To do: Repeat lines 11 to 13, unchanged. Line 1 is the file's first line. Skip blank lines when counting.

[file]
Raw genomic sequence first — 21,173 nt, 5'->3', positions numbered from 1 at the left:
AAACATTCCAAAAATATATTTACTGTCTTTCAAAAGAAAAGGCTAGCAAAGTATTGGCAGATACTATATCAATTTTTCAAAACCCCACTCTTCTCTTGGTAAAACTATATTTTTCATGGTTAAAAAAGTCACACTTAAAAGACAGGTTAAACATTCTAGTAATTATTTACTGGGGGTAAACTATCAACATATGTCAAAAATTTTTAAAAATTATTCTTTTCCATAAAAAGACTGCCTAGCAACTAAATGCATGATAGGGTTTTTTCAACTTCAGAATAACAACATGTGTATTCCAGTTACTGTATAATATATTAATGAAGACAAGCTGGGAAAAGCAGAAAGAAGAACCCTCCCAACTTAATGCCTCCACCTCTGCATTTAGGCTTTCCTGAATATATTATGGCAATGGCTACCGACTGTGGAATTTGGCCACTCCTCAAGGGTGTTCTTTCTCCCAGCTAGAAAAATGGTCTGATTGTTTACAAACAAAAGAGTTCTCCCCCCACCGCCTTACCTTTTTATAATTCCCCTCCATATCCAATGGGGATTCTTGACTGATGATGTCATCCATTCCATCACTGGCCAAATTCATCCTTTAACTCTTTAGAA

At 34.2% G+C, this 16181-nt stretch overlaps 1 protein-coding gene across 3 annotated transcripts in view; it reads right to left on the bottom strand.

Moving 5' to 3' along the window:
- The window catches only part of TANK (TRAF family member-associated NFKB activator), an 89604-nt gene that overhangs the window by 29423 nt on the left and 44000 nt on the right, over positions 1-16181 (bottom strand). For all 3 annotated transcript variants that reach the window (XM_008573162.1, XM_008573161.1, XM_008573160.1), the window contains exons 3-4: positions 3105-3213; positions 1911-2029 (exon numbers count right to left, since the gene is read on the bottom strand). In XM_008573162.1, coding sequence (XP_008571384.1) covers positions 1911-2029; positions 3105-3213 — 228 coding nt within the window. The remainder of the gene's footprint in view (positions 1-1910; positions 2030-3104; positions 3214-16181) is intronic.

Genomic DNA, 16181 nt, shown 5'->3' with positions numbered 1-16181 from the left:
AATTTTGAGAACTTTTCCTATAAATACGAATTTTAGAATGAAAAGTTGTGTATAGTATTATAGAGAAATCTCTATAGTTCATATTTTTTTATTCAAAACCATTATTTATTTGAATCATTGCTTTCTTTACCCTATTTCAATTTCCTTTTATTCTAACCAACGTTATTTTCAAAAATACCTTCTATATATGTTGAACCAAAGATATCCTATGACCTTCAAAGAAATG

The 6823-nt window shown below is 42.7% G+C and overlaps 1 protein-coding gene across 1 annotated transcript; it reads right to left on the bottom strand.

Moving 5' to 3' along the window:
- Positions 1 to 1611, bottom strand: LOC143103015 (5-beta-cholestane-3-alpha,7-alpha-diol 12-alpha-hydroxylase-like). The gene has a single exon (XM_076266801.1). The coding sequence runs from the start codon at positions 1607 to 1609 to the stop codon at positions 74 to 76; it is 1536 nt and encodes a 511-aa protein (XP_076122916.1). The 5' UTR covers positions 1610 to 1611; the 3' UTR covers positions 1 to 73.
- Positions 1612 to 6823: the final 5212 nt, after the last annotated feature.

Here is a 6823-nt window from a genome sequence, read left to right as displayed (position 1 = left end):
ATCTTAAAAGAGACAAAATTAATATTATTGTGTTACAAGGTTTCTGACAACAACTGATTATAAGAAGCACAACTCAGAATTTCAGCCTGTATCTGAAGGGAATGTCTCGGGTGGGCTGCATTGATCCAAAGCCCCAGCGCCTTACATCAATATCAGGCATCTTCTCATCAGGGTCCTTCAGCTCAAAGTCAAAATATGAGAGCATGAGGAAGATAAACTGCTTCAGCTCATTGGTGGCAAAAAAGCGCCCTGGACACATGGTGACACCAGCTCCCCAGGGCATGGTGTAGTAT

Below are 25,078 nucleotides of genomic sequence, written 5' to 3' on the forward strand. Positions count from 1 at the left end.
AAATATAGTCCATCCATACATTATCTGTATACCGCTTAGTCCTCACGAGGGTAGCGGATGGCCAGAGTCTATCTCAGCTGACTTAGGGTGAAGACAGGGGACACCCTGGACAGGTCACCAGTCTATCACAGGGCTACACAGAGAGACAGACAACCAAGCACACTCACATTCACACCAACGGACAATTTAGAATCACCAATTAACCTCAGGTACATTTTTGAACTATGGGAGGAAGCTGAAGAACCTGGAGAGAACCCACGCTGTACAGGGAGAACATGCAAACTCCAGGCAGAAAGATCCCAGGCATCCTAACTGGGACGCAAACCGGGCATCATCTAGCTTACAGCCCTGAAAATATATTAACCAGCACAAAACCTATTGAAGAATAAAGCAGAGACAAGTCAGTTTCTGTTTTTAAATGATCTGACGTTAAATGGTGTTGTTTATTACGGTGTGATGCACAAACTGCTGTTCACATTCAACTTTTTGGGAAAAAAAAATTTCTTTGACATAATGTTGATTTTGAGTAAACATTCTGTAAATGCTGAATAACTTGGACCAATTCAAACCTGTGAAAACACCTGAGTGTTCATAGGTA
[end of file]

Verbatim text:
- Positions 1612 to 6823: the final 5212 nt, after the last annotated feature.

Here is a 6823-nt window from a genome sequence, read left to right as displayed (position 1 = left end):
ATCTTAAAAGAGACAAAATTAATATTATTGTGTTACAAGGTTTCTGACAACAACTGATTATAAGAAGCACAACTCAGAATTTCAGCCTGTATCTGAAGGGAATGTCTCGGGTGGGCTGCATTGATCCAAAGCCCCAGCGCCTTACATCAATATCAGGCATCTTCTCATCAGGGTCCTTCAGCTCAAAGTCAAAATATGAGAGCATGAGGAAGATAAACTGCTTCAGCTCATTGGTGGCAAAAAAGCGCCCTGGACACATGGTGACACCAGCTCCCCAGGGCATGGTGTAGTAT